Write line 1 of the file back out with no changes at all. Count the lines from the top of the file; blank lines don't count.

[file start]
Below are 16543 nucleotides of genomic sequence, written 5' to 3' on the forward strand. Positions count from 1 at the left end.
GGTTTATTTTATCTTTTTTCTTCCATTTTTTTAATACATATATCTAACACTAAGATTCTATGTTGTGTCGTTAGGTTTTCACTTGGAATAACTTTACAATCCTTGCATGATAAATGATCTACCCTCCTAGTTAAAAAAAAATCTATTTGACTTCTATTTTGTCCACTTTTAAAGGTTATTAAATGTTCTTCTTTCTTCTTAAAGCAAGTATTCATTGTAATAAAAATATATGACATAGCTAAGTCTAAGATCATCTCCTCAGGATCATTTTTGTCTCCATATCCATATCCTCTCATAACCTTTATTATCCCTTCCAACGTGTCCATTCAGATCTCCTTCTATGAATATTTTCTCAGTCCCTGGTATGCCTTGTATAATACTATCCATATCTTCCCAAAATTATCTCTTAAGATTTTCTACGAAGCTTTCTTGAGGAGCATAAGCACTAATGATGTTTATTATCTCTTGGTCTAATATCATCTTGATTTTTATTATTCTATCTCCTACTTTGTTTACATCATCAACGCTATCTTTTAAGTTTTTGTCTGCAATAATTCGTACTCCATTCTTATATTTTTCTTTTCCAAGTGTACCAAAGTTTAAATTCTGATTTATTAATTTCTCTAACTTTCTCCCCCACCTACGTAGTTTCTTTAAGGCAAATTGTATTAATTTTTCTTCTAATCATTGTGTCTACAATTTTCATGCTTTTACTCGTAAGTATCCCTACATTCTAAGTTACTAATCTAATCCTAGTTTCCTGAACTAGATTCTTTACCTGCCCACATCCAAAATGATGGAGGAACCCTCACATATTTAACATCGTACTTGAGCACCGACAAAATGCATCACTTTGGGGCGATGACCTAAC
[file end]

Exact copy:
Below are 16543 nucleotides of genomic sequence, written 5' to 3' on the forward strand. Positions count from 1 at the left end.